Re: Requirements for reliable message delivery

On Fri, Dec 14, 2001 at 06:48:16PM -0000, Miles Sabin wrote:
> Michael Mealling wrote,
> > Miles Sabin wrote,
> > Accept whatever you want. But the Apps area, the industry and most 
> > other standards bodies accept that definition. The web is much more 
> > than your browser....
> I don't disagree, but there's a world of difference (literally) 
> between "not just a browser" and "everything that could conceivably be 
> addressed via some URI scheme or other".
> Given the RFC 2396 definition,
>   A resource can be anything that has identity.  Familiar examples 
>   include an electronic document, an image, a service (e.g., "today's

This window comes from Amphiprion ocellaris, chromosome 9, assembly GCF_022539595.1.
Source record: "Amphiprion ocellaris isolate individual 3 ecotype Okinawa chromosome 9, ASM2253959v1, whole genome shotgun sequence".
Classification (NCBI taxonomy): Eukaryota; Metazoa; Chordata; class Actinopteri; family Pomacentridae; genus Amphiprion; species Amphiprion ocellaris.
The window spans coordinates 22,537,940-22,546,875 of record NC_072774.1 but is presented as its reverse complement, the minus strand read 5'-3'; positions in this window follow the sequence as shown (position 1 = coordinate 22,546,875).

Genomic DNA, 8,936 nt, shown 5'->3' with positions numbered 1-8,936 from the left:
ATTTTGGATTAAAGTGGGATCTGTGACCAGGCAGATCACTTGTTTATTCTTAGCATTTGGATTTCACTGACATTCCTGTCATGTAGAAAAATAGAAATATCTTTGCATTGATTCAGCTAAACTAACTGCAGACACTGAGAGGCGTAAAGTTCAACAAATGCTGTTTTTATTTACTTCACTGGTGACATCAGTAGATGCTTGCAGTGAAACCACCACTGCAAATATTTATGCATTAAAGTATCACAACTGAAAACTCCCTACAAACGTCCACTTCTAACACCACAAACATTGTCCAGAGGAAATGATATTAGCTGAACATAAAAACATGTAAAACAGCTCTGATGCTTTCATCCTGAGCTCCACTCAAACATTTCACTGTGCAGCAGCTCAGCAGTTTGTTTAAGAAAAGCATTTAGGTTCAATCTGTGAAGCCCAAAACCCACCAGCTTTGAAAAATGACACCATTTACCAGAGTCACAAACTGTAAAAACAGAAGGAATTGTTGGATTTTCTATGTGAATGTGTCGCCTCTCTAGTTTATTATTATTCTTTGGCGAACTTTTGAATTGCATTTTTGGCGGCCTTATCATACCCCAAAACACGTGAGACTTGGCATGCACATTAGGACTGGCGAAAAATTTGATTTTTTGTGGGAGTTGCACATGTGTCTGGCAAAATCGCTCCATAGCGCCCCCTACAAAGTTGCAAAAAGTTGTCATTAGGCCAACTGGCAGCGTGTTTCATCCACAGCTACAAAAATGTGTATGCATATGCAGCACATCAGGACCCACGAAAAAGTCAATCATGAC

>   weather report for Los Angeles"), and a collection of other 
>   resources.  Not all resources are network "retrievable"; e.g., human 
>   beings, corporations, and bound books in a library can also be 
>   considered resources.
> that's potentially everything, period, at which point the term
> becomes useless.

Actually no it isn't. RDF uses that basic notion plus an assertion
framework together to build a very robust knowlege description framework.
URIs are to the Web what IP is to the Internet. You could just as
easily say that since everything on the Internet runs over IP that
the point that it does is useless...

> Since when did the definition of the web stretch so wide that things 
> which aren't even network retrievable are considered to be part of it?

Since 1991 when Tim brought the entire lot to the IETF. At the time
there wasn't an HTTP protocol and the major consumer of URIs was gopher...


Michael Mealling	|      Vote Libertarian!       | urn:pin:1      |                              |

Received on Friday, 14 December 2001 14:15:40 UTC